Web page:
Tag Archives: arab world

More Human

I am usually overly excited around this time of the year. Thanksgiving Turkey dinners, UAE National Day celebrations, Christmas in Beirut, Wham! on repeat, Micheal Buble overdose, a new year with Mr. Love, December is a mashup of all my favorite things combined, except this year, I am fearing it.

Stereotyping, hatred and atrocity have plagued our lives and our world this year. Hence, as excited as I intend to be this December, a part of me fears what is to happen to the world amidst all the Holiday cheers.

We owe our world more tolerance, more empathy, more compassion, more solidarity.

We owe our world more love. Please start today #WhatMakesUsHuman


Fields of Green

I’ve always been a bit “stingy” when it comes to my readings. I tend to dedicate more of my time for works of Arab authors, because naturally, I take part in their cause, relate to their uncertainties, share their sense of belonging, and then every once in a while (just when I’m about to overdo it), my very wise cultural Guru (and dear friend Georges) gently pushes me to indulge in books of different nature. His latest was “The Lowland” by British-born, Indian-American and Pulitzer Award winner Jumpha Lahiri.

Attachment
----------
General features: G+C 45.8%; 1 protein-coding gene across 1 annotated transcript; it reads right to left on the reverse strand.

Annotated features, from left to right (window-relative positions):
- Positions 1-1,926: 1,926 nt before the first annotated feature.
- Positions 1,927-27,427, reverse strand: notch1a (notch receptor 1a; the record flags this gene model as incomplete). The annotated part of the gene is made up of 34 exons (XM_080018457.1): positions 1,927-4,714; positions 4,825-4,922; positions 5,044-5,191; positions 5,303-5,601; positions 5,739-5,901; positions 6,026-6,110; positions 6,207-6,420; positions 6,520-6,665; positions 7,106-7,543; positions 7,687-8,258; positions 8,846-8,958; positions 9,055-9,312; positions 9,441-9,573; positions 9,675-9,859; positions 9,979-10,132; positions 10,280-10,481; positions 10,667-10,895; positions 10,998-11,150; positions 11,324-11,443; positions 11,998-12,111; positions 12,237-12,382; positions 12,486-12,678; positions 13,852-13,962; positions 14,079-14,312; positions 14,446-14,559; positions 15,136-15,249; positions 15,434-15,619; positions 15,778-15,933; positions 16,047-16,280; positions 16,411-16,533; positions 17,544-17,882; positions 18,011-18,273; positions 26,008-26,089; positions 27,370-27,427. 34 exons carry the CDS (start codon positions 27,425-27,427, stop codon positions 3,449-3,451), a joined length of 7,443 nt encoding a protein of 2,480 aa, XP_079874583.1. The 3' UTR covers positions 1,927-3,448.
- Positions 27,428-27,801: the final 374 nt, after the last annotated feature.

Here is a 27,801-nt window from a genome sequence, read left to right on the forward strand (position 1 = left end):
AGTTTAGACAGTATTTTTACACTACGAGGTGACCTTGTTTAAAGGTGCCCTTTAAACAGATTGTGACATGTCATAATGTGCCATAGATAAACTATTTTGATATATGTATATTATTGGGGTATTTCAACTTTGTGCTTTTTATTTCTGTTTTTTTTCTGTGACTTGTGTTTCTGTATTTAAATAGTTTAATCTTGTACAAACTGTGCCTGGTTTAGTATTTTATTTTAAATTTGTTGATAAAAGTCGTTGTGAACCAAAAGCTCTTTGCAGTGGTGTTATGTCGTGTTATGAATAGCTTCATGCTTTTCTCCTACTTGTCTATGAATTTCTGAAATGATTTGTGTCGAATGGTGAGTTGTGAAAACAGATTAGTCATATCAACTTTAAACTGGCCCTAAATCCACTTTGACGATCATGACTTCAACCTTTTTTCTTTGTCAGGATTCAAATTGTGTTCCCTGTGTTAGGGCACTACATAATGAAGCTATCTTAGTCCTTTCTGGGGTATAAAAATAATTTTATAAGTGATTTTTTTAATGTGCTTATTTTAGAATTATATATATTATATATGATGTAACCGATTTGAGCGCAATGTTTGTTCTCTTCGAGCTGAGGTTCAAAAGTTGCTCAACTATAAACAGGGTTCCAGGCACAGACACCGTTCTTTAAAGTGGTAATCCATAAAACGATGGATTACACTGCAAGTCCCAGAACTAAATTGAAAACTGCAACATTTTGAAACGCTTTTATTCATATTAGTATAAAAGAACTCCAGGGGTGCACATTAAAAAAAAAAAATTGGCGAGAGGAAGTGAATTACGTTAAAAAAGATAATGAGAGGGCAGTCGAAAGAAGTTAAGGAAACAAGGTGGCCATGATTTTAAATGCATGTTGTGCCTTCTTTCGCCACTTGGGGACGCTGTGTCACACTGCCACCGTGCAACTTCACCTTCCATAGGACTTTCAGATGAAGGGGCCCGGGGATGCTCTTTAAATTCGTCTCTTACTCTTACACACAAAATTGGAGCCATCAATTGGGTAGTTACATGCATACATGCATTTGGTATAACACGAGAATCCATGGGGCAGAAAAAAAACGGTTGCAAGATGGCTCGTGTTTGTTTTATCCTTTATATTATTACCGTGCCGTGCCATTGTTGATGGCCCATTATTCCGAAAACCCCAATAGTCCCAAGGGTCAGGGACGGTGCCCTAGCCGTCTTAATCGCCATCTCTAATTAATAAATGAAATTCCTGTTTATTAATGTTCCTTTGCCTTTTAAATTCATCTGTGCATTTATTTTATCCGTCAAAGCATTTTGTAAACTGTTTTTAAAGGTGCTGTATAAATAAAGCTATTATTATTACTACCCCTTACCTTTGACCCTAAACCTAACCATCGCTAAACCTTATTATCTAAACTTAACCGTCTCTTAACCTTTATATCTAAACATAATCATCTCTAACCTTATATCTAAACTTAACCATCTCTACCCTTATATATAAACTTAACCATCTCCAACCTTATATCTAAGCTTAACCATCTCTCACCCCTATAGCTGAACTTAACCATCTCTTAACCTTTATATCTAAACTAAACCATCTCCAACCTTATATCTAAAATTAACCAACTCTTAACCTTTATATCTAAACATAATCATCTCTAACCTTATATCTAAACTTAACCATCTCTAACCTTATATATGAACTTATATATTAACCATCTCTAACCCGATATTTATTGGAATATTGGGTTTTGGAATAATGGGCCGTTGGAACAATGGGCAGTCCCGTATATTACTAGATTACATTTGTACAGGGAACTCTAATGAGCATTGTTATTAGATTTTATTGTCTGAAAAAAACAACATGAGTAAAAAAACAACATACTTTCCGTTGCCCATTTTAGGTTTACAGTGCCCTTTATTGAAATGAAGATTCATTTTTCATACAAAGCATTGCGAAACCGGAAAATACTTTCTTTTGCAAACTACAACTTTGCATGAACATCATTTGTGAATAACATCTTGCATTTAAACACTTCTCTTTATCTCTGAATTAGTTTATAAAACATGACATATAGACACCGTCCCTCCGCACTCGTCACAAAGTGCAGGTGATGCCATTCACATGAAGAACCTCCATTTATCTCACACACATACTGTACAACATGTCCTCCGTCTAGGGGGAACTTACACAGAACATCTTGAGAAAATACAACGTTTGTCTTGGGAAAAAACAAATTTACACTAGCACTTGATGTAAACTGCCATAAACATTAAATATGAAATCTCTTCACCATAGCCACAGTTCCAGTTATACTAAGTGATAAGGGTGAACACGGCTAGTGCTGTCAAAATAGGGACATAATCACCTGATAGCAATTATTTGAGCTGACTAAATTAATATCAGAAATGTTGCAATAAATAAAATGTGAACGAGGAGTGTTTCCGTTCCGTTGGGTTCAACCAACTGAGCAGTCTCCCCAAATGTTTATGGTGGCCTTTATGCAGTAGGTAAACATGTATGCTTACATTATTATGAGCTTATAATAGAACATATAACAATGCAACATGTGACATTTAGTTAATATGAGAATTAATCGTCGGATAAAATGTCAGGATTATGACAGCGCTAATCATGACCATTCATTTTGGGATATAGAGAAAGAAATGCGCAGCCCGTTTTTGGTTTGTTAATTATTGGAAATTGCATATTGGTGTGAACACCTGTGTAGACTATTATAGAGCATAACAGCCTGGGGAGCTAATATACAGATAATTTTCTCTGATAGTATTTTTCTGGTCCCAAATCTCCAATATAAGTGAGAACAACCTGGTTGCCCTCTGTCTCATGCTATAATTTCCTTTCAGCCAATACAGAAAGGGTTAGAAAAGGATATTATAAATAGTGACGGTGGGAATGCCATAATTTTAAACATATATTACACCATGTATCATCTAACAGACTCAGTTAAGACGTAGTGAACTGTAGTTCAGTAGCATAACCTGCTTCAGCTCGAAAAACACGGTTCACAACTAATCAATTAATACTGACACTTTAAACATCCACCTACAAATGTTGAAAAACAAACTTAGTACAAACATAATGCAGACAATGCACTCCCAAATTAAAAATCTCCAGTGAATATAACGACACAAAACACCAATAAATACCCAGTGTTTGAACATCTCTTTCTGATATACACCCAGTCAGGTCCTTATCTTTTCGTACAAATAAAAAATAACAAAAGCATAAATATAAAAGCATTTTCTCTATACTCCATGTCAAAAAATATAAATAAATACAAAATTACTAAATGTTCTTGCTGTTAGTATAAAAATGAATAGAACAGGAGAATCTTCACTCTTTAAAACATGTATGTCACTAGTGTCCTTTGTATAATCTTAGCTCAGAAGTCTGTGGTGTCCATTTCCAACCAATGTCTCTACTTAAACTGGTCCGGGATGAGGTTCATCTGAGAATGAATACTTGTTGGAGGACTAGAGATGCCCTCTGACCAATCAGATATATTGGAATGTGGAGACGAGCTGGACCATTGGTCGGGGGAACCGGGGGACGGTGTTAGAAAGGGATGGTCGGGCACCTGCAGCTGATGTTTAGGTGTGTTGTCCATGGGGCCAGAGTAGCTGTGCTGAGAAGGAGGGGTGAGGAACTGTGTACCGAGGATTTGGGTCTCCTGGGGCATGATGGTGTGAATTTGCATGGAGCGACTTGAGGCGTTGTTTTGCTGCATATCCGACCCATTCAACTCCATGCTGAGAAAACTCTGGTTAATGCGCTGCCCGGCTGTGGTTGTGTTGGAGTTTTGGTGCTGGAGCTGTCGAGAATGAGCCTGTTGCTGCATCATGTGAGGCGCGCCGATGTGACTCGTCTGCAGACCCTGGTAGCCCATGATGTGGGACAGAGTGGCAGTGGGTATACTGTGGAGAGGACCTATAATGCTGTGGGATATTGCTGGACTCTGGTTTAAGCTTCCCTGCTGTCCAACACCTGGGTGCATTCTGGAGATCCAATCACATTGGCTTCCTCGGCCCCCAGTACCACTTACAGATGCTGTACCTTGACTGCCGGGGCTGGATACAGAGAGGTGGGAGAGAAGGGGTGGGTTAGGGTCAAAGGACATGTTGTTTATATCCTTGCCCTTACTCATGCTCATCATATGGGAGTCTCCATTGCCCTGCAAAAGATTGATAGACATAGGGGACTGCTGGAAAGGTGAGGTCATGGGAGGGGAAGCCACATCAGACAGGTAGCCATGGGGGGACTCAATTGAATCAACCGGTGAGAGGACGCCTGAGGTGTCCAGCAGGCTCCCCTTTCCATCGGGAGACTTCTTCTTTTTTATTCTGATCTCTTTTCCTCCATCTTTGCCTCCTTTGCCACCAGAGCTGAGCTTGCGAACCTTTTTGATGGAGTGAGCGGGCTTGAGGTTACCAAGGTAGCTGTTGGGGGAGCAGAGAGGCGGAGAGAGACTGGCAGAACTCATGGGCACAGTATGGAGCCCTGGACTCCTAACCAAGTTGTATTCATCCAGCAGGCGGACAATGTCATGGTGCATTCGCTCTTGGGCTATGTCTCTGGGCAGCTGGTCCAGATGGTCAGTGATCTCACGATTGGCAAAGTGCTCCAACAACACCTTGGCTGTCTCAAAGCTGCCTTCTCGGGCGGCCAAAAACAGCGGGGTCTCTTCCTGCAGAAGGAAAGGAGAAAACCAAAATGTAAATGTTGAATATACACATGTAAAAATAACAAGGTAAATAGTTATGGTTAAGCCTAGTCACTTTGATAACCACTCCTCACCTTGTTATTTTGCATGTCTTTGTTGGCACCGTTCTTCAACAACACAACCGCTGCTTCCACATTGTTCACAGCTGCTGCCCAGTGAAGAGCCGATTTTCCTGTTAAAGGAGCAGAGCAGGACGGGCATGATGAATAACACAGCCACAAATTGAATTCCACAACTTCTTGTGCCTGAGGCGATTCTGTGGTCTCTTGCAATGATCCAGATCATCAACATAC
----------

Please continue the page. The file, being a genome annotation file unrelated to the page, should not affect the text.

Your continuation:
A trip back in time to India in the 1960s, the book depicts a poignant story of two inseparable brothers who grow up happily in Calcutta but part ways years later, due to political affiliations, insecurity, and immigration- only to remain bound by an epic tragedy of love and loss and broken family ties,  across four generations and two geographies.

photiopo

I do not wish to divulge further details of the book here today, for I strongly recommend you read it (it was shortlisted for the Man Booker award of the year but The Luminaries just nailed it). I just woke up itching to give credit to authors of the world this morning, and to also give a major shoutout to all Arab and non- Arab immigrants and families away from their homeland this Christmas.

May you live to see your children running happily, and freely, in their homeland’s fields of green.

May you live to see them starting a family- in their homeland- showered with flowers of jasmine, rice, and zaghareet (to each his own)

May you live to see them standing tall- in their homeland-  in times of peace, stability, and goodness, as responsible and compassionate citizens of the world.

Meet Jumpha below- she’s definitely a keeper!


For the love of land

Mahmoud Darwish has been serenading me to sleep almost every night for the past year or so. I just came across this heartbreakingly beautiful masterpiece he recited as he bid Tunisia goodbye in 1994. He cried, for the love of Tunisia, Palestine, and the Arab world. He cried for the love of land.

When Darwish cries, the whole world cries. No one compares.